“Color Theory and Models For Computer Graphics Visualization” by Levkowitz, Robertson and Rogowitz

  • ©Haim Levkowitz, Philip K. Robertson, and Bernice Rogowitz

Conference:


Entry Number: 10

Title:

    Color Theory and Models For Computer Graphics Visualization

Course Organizer(s):



Presenter(s):



Abstract:


    Intermediate
    General understanding of and some experience with computer graphics/visualization.

    Who Should Attend
    People who want a fundamental background of basic color theory to improve their day-to-day graphics/visualization in research, development, and implementation.

    Objectives
    Students gain a basic understanding of color vision and theory. They learn to apply that knowledge to computer graphics and visualization in order to avoid common problems and generate displays that are more efficient from a human vision point of view.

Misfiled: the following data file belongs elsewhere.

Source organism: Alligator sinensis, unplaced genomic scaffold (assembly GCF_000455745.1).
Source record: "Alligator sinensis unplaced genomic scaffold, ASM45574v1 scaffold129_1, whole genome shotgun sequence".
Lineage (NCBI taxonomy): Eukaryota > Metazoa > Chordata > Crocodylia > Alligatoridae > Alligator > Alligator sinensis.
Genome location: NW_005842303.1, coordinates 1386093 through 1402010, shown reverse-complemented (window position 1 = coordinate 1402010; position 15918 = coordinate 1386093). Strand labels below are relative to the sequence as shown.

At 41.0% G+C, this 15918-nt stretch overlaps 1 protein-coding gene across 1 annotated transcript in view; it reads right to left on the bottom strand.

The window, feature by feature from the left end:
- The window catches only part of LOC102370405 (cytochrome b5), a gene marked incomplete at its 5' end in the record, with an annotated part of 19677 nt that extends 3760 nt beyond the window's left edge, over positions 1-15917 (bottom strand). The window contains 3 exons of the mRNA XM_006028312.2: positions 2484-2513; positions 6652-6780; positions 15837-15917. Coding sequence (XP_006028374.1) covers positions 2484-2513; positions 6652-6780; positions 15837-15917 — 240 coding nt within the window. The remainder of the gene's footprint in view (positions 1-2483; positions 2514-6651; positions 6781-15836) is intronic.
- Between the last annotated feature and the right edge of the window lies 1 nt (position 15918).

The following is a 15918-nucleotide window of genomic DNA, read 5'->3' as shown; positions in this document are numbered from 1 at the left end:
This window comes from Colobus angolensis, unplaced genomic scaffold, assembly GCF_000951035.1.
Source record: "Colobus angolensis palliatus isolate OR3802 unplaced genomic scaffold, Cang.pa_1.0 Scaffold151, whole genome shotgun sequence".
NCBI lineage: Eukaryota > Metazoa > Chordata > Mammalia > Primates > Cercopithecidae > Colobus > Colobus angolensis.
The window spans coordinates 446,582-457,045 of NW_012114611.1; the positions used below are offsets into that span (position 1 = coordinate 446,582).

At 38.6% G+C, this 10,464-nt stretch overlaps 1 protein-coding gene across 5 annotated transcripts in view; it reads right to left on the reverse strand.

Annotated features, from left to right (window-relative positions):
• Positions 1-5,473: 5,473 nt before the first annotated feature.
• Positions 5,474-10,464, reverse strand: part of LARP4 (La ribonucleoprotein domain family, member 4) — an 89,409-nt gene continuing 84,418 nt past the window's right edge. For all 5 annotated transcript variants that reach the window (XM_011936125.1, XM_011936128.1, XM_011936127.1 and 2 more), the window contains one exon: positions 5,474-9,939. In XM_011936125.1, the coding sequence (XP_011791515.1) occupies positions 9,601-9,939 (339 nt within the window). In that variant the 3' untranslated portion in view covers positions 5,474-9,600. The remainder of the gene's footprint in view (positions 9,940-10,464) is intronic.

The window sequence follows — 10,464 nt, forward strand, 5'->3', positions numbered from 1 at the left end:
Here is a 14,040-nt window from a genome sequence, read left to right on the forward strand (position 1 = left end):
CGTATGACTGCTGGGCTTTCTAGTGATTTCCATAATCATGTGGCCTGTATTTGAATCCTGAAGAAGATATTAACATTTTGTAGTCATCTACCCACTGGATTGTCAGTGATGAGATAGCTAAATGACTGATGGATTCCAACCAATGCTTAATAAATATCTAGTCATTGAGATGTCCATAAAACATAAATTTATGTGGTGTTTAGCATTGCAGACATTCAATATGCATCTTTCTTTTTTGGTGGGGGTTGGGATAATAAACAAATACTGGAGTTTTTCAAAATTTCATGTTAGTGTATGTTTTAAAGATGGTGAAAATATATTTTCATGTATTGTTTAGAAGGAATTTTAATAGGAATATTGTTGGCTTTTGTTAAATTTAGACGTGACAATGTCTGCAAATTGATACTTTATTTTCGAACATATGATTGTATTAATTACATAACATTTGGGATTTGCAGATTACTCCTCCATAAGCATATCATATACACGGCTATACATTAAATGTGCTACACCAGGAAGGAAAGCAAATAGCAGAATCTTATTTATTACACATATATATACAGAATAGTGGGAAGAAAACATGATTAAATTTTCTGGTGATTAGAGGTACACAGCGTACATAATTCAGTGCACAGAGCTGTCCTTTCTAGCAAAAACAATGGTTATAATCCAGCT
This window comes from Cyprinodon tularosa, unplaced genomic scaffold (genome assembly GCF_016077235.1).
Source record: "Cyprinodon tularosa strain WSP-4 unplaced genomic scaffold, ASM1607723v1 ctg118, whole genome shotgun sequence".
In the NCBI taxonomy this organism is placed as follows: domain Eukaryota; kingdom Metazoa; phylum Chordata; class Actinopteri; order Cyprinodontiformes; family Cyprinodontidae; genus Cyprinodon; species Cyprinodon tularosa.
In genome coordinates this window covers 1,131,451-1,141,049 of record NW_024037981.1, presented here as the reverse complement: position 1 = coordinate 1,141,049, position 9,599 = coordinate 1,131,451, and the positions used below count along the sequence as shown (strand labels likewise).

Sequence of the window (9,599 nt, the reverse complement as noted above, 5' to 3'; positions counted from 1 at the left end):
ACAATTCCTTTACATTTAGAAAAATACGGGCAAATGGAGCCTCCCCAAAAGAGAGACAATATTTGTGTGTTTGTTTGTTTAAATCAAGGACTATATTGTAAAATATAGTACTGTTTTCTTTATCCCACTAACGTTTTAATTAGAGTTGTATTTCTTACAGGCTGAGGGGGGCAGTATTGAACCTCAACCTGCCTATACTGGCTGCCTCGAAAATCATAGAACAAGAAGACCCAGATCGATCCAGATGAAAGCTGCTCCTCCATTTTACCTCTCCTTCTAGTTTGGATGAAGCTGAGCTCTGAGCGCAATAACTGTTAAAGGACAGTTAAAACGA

Description
    Color is a powerful aid to visual data representation, when used appropriately. It can be used to code qualitative or quantitative, single-or multi-parameter data. However, the large number of possibilities can degrade the representation rather than improve it. Because of this risk, the use of color has become very controversial. This course introduces color theory and addresses issues on the use of color in graphics and visualization.


Contents/Schedule PDF:



Contributed By:


    Mary Whitton

Location:


    Charles Babbage Institute Archives, University of Minnesota

Overview Page:



Type: